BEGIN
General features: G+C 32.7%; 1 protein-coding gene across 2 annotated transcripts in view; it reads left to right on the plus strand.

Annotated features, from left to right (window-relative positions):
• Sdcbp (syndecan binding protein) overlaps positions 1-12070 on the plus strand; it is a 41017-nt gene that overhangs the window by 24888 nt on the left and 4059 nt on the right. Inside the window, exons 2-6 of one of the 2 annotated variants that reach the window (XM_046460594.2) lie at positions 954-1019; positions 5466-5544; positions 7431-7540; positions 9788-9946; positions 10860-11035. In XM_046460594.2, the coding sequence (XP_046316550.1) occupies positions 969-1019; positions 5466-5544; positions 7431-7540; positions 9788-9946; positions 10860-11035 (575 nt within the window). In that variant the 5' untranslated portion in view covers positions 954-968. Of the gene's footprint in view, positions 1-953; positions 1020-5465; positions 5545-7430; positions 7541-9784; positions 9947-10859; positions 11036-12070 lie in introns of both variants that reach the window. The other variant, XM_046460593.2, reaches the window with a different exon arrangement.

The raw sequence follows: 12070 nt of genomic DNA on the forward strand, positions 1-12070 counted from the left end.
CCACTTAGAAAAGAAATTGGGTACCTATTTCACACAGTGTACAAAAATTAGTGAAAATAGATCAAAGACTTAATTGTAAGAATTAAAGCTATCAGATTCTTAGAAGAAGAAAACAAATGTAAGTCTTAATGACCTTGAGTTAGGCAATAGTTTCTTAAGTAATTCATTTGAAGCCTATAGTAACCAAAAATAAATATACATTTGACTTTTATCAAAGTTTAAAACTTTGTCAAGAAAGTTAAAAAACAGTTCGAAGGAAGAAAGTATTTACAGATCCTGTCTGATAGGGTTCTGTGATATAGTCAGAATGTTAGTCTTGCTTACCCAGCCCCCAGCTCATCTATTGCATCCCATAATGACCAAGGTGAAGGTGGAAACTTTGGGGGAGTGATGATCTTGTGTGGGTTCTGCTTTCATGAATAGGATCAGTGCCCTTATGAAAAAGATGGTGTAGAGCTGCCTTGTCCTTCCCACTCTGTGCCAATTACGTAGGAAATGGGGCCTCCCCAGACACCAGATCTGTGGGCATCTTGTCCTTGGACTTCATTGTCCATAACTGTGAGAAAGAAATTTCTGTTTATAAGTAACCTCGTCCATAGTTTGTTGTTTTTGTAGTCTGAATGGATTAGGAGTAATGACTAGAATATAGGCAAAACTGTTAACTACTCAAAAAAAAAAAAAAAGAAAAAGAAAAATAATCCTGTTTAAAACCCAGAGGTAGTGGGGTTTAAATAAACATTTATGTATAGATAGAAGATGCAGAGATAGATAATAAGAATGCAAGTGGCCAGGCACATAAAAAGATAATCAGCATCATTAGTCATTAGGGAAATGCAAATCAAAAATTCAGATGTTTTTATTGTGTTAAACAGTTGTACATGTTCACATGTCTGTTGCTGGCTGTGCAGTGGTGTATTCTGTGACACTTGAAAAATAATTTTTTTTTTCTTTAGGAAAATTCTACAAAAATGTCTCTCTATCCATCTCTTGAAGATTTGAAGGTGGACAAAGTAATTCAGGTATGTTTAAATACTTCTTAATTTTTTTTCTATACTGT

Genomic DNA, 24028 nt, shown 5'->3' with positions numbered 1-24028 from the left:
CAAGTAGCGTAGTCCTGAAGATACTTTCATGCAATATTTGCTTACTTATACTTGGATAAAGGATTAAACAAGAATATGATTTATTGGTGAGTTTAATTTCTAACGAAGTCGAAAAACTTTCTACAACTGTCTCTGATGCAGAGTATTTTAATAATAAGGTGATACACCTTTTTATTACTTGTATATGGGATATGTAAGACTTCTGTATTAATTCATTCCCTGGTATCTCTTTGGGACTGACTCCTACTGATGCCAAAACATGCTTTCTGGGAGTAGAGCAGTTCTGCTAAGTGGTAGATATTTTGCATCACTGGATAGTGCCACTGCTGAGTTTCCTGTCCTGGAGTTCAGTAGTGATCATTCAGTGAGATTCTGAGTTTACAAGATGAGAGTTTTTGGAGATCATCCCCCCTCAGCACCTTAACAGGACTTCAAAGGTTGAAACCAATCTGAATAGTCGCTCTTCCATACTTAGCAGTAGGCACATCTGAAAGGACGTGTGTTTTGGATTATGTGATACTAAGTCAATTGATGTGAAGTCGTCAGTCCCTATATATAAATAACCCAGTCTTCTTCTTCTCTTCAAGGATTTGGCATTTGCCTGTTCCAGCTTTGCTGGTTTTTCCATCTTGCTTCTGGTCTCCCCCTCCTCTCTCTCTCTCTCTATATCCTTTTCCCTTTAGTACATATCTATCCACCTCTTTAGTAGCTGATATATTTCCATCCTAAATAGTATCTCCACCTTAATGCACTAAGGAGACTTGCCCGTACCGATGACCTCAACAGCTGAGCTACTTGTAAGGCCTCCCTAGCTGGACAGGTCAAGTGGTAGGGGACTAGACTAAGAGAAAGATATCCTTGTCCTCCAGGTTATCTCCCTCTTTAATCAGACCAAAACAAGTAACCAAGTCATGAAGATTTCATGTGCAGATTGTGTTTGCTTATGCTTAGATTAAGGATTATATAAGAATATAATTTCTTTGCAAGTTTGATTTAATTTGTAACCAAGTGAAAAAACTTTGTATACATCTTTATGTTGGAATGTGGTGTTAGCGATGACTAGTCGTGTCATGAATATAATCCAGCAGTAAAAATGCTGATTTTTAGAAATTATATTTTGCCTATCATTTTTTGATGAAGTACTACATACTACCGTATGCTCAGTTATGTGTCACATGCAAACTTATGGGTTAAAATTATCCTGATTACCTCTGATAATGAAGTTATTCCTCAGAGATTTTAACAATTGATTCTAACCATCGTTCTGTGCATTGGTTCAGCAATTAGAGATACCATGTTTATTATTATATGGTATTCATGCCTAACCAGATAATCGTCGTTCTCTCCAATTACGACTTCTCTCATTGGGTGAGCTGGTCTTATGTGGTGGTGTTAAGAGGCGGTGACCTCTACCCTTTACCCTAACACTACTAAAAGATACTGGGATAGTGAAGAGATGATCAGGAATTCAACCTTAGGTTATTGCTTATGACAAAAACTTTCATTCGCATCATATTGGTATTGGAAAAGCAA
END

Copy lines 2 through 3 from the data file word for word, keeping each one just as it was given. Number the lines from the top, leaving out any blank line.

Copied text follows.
Annotated features, from left to right (window-relative positions):
• Sdcbp (syndecan binding protein) overlaps positions 1-12070 on the plus strand; it is a 41017-nt gene that overhangs the window by 24888 nt on the left and 4059 nt on the right. Inside the window, exons 2-6 of one of the 2 annotated variants that reach the window (XM_046460594.2) lie at positions 954-1019; positions 5466-5544; positions 7431-7540; positions 9788-9946; positions 10860-11035. In XM_046460594.2, the coding sequence (XP_046316550.1) occupies positions 969-1019; positions 5466-5544; positions 7431-7540; positions 9788-9946; positions 10860-11035 (575 nt within the window). In that variant the 5' untranslated portion in view covers positions 954-968. Of the gene's footprint in view, positions 1-953; positions 1020-5465; positions 5545-7430; positions 7541-9784; positions 9947-10859; positions 11036-12070 lie in introns of both variants that reach the window. The other variant, XM_046460593.2, reaches the window with a different exon arrangement.